The PJM Interconnection is proposing to overhaul its interconnection study process by moving to a “first-ready, first-served” approach that reviews proposals and assigns upgrade costs in clusters, according to a Tuesday filing at the Federal Energy Regulatory Commission.
The proposal, which was widely supported in an 18-month stakeholder development process, also aims to clear out a backlog of pending interconnection requests, in part by using an expedited process for projects that require zero or minimal grid upgrades. If approved, the grid operator expects to review interconnection applications filed after Oct. 1, 2021, starting in early 2026.
“The proposed reforms will allow for significant improvements in the timely processing of existing interconnection requests as well as of new service requests … and will more effectively clear the existing interconnection study backlog which will enable PJM to support federal and state public policy (including various renewable and clean energy initiatives),” the grid operator said.
Like other grid operators, PJM has seen a surge of renewable energy and energy storage projects filing interconnection applications so they can connect to the grid, which has led to delays in a study process that was largely designed for reviewing interconnection requests from conventional power plants.
During the interconnection review, PJM studies how proposed projects would affect the grid, determines what upgrades are needed to bring them online, and allocates those costs. Typically, project developers cannot finance their facilities until they have obtained an interconnection agreement at the end of the review process.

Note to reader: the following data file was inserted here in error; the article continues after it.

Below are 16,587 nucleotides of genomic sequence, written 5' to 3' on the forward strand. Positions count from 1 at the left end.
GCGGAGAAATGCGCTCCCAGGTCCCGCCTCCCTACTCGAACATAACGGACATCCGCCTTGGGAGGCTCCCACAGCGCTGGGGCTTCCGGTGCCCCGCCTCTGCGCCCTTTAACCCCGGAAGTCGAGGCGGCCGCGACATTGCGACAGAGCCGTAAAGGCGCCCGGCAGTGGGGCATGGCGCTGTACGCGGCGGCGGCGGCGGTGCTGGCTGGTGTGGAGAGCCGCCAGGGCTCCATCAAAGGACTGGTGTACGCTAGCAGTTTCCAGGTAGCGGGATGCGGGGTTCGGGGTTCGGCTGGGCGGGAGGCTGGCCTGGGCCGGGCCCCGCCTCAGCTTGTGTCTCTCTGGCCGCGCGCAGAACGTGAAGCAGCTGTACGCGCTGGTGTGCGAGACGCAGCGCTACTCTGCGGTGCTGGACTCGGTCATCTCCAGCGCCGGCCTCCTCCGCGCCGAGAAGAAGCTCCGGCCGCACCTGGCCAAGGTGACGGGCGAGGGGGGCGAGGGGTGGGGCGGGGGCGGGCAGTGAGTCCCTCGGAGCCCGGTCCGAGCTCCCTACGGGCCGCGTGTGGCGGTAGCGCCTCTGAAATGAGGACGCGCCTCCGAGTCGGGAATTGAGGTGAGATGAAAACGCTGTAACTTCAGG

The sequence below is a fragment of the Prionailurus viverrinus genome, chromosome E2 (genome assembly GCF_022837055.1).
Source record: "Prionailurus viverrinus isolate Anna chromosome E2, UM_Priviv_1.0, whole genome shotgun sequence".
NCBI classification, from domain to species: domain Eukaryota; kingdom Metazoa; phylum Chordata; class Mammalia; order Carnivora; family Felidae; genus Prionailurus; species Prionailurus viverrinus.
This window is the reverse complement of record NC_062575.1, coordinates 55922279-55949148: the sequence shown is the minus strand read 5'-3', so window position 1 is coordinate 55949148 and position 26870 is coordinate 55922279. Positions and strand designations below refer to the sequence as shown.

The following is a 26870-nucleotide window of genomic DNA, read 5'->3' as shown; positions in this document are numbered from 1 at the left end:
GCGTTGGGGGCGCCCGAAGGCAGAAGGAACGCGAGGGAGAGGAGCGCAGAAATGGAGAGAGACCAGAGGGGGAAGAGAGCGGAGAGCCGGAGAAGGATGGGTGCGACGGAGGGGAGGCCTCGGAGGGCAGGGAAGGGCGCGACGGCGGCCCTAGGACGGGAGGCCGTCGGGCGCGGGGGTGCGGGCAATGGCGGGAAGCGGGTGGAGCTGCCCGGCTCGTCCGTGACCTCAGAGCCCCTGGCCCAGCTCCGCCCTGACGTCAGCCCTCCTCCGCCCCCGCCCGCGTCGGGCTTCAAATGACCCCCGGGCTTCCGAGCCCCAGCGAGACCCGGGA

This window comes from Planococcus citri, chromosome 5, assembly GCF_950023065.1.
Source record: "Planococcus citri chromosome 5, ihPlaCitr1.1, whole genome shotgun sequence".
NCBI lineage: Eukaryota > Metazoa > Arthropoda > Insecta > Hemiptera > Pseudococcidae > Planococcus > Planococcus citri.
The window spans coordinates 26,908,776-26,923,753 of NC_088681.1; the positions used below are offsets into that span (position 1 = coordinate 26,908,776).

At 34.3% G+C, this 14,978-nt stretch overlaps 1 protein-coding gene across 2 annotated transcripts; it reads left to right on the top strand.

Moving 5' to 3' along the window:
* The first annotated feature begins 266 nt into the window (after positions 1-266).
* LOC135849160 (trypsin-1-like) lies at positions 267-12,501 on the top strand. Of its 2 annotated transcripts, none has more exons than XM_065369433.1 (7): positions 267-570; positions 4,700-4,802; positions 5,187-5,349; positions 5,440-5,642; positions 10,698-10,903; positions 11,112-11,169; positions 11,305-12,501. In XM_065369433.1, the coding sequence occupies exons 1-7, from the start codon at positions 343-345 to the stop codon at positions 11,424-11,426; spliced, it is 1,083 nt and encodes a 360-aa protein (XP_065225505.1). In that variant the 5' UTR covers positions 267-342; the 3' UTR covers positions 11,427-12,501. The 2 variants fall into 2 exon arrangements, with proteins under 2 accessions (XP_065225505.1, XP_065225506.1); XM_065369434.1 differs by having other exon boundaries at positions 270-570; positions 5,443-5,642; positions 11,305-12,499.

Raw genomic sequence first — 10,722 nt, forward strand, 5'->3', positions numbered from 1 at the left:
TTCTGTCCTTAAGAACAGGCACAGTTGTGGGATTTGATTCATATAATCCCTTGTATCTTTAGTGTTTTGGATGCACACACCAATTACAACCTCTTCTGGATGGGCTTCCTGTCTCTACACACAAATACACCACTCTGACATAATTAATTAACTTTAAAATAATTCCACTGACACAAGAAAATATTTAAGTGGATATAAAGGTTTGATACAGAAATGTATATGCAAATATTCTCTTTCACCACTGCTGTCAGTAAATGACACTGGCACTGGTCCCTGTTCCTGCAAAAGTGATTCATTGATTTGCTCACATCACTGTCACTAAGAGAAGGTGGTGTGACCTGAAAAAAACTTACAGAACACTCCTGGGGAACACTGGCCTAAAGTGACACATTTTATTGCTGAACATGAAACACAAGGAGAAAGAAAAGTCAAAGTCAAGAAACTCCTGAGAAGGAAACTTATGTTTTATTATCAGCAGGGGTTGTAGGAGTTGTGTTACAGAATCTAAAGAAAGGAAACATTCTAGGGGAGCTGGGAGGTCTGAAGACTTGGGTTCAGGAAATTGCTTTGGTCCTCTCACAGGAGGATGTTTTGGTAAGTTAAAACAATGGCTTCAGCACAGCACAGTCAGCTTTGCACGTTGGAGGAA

PJM had 2,700 projects in its interconnection queue, representing more than 250 GW, as of May 10, the grid operator said in its application to FERC.
While the volume of applications has led to delays, so have “speculative” projects that withdraw late in the review process, triggering the need to take another look at how the remaining proposals would affect the grid, according to PJM, which operates the grid and wholesale electricity markets in 13 Mid-Atlantic and Midwestern states, plus the District of Columbia.
The withdrawals create significant cost uncertainty for lower-queued projects, which may cause those projects to exit the process, causing a cascade of withdrawals, PJM said.
In response, PJM worked with stakeholders to develop a plan that calls for conducting system impact studies and cost allocation for groups of projects, or clusters, instead of using the current project-by-project approach.
The change is designed to streamline the study process, reduce restudies, and reduce cost responsibility and cost allocation disputes, the grid operator said. The proposed rules would affect interconnection applications made after Oct. 1, 2021.
PJM also proposed new requirements, such as “readiness deposits,” that aim to weed out more speculative projects.
In addition, PJM proposed a transition process for reviewing pending applications. The grid operator expects to review about 450 proposals that require no more than $5 million in upgrades in a “fast lane” process it estimates it will finish by 2025.
PJM intends to clear out the remaining interconnection applications using two “transition” review cycles, with the first finishing in mid-2025 and the second wrapping up a year later.
PJM expects to begin reviewing new interconnection applications in early 2026, according to the proposal.
“The transition period procedures balance the interest of mature projects that have substantially completed the interconnection process in moving forward while at the same time allowing PJM to implement its new procedures in a way that does not increase the backlog,” the grid operator said.
PJM asked FERC to approve the proposal by Oct. 3. The grid operator urged FERC not to delay approving the plan even as the commission considers issuing its own interconnection reform proposal.